Chairlift rescue story from hero Mickey Wilson (column)
Special to the Daily
Twenty-eight-year-old Mickey Wilson already had an impressive resume Wednesday morning when he headed to Arapahoe Basin Ski Area to ski the deep powder.
By noon, he would — reluctantly — add “hero” to a list of scholarly and athletic accomplishments.
Thousands of Facebook video views, amplified by national television news, metro and local dailies’ coverages, tell of Mickey’s lifesaving efforts on the Lenawee Lift in which his friend had become entangled, being literally strangled unconscious by his own backpack strap.
On Friday morning, Mickey was interviewed on Denver ABC TV7’s Good Morning America.
Here’s the link:
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Mickey is a young man with life-long ties to Summit County, where his father, Duffy Wilson, now living in Durango, was the ski patrol director at Copper Mountain Resort for many years.
Duffy named his son in honor of fellow patroller Mickey Johnston, who died in an out-of-bounds avalanche in the early ’80s.
Duffy’s kid, after graduating from Durango High School, went onto to be a top scholar at the Colorado School of Mines, and in recent years has become one of the world’s best pro slackliners, a form of aerial dare-deviling.
He is also a part-time ski instructor at A-Basin, but was not working Wednesday.
This is Mickey’s take on the day’s events shared on his Facebook page:
“Today, I saved someone’s life.
“I think some strange forces were at work.
“I planned to ski by myself today.
“As fate had it though, some good friends ended up recognizing me despite my ski gear, and we joined forces for an epic pow day.
“Again, fate intervened.
“One of our crew got his backpack strap stuck in the chairlift as he tried to unload and the lift dragged him back down the hill. We were on the chair lift behind so we unloaded and ran down the hill to help him when we realized the worst possible thing had happened. The backpack had wrapped around his neck and he was unconscious, dangling 10 feet above the snow.
“Panic set in and we struggled in vain for about a minute to build a human pyramid to get to him but the powder was too deep and we toppled over.
“I yelled at the lift operator, asking if the lift ran in reverse and he cried no. Ski patrol was on their way but not there yet. Panic was becoming terror as we realized we were about to watch our friend die in front of our helpless eyes.
“Then I had a eureka moment.
“I realized I could climb the lift tower above the chair and climb onto the cable and shimmy down to him. I knew my slackline experience prepared me perfectly for this, so I burst into action. I climbed the tower and slid down to the chair. It was second nature, just like being on a slackline, only way colder and made of steel.
“I climbed down the chair and I first tried to break the strap by kicking it but I couldn’t. A newly arrived ski patrolman threw me a knife and I luckily caught it on the first try and cut the strap.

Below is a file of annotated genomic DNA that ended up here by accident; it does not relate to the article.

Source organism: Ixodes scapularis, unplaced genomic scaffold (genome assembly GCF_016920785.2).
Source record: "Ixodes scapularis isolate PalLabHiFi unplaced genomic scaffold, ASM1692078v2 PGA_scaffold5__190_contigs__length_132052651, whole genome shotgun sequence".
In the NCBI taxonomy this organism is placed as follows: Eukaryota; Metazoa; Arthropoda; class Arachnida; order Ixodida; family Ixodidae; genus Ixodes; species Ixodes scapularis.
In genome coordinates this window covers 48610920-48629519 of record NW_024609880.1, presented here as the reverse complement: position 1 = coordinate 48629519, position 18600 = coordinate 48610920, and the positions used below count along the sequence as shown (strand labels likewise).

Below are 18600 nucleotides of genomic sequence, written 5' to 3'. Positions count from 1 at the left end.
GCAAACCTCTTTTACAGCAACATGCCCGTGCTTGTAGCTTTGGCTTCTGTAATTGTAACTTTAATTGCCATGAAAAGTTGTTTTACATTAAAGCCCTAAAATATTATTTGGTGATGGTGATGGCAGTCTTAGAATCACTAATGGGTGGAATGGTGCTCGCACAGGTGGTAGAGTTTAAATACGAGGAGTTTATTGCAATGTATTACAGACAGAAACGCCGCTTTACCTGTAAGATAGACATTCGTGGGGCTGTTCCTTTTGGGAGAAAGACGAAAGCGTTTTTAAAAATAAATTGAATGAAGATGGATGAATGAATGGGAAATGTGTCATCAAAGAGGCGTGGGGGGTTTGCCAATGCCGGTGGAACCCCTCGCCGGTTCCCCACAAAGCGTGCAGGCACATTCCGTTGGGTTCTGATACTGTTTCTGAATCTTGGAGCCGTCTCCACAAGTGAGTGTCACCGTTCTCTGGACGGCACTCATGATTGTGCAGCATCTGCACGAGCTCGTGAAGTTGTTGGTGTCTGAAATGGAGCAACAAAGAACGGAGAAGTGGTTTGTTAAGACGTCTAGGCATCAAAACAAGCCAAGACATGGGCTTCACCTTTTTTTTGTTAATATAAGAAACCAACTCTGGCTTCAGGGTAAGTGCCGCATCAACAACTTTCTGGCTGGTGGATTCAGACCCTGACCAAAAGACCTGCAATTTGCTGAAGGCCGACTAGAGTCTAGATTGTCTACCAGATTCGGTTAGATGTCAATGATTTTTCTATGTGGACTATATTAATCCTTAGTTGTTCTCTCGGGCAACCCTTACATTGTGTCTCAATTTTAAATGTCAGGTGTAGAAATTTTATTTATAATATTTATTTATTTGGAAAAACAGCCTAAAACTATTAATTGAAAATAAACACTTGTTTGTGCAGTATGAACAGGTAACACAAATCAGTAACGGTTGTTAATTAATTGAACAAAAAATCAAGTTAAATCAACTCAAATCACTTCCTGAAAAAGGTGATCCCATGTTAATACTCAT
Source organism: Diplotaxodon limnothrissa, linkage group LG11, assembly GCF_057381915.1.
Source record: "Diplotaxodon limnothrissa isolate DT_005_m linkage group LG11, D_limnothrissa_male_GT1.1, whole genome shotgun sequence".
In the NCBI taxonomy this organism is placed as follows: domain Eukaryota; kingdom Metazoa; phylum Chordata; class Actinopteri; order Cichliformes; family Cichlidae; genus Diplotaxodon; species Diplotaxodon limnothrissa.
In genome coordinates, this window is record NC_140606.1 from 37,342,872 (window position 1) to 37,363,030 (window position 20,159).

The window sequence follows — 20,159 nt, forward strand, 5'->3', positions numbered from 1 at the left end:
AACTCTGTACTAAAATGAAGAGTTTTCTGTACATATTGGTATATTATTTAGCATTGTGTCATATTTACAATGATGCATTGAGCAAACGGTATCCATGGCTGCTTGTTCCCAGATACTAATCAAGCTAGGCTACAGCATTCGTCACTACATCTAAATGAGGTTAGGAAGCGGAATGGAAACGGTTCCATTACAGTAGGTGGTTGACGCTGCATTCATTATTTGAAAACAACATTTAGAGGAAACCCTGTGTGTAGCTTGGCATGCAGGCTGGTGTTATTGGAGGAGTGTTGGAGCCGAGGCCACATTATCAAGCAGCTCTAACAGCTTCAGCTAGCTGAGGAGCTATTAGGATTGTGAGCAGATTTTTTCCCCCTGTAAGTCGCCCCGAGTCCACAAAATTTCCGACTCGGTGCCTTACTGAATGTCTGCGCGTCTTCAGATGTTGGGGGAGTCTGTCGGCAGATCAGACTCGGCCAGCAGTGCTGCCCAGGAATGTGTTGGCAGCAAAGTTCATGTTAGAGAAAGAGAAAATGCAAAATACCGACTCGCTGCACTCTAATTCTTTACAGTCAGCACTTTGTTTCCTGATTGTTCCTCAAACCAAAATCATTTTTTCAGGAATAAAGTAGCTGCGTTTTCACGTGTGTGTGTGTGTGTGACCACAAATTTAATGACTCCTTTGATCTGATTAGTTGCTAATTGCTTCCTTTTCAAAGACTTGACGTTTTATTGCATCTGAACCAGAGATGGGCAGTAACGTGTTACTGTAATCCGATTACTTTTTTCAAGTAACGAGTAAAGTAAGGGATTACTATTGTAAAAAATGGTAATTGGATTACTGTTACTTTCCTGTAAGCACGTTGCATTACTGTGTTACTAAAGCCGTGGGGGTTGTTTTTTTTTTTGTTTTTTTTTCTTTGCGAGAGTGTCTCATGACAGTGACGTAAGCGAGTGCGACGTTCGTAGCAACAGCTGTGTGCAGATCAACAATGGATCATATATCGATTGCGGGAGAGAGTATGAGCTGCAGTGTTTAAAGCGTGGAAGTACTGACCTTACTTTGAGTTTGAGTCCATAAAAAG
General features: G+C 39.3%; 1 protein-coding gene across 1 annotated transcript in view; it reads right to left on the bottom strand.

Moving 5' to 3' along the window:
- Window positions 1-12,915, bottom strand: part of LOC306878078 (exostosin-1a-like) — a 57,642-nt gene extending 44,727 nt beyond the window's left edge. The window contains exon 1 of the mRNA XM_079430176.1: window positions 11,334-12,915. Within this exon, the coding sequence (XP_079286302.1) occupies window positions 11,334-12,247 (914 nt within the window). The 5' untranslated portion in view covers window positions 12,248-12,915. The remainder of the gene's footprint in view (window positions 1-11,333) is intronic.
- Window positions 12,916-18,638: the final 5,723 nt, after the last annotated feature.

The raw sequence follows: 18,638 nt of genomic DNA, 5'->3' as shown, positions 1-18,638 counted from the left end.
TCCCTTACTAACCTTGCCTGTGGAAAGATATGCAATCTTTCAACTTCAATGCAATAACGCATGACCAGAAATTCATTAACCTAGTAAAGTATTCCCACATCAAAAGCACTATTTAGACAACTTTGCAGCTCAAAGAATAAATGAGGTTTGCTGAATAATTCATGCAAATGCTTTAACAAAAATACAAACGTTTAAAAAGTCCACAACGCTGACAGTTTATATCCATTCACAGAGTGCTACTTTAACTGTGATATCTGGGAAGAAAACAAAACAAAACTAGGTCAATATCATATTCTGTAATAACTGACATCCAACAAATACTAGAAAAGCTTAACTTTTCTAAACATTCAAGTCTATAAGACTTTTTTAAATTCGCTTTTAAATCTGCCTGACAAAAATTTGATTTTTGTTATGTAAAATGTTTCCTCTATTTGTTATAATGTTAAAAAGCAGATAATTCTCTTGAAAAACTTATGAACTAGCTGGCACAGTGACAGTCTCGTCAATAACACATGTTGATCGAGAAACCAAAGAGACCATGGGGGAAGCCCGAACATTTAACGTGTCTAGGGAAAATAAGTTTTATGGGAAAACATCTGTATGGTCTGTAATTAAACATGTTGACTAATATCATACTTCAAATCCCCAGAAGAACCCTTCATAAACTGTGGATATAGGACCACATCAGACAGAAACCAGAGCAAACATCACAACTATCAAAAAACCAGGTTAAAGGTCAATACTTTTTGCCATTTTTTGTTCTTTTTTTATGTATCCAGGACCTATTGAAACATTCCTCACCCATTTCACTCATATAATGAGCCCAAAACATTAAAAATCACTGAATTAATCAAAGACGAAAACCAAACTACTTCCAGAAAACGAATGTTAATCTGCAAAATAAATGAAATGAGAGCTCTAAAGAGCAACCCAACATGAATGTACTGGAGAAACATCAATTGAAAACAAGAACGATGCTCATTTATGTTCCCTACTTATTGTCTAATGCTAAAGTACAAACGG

“Our friend fell like a doll into the snow. Eight or so ski patrolmen then began CPR. Thankfully, they were able to restore his breathing, ski him down to the base, and get him into an ambulance, which rushed him to the hospital in Denver.
“I’d like to take this moment now to thank the #slacklife for the skills it has given me. It was incredibly fortunate I was there and able to act quickly. I’d also like to thank ski patrol for their strong work reviving our friend.
“I just got an update from the hospital and he’s doing quite well and will be released tomorrow.”
Mickey declined to name his fellow skier as have others in media.
Mickey’s athletic prowess, and that highly developed ability to quickly climb that lift tower and slide downward to the chair, can be seen in his list of titles:
Natural Games, Millau, France — champion
Red Bull Baylines 2016, San Francisco — champion
Red Bull Airlines 2015, Catania, Sicily — champion
Red Bull Airlines 2014, Catania, Sicily — 3rd
Red Bull Airlines 2013, Naples, Sicily — 2nd
As for that intellectual side, Mickey received bachelor’s and master’s degrees at Colorado School of Mines in Golden, where he still calls home, and resides with girlfriend Purple McMullen-Laird, also a top-notch slackliner and teacher.
At the internationally recognized engineering school, Mickey paid close attention to his studies, earning a 4.0 GPA all through his undergrad years. His degrees are in physics and micro-electronics materials engineering, with a focus on solar cell technology.
He also studied in Trondheim, Norway, and Sydney, Australia.
His mother, Diana S. Wilson, sums up the many positive comments this way:
“I could not be more proud of my son. Incredible quick thinking and brave action saved a life today. Love you so much, Mickey Wilson.”
Miles F. Porter IV, nicknamed “Spike,” a Coloradan since 1949, is an Army veteran, former hardrock miner, graduate of Adams State College, and a local since 1982. An award-winning investigative reporter, he and wife Mary E. Staby owned newspapers here for 20 years. Email your social info to firstname.lastname@example.org
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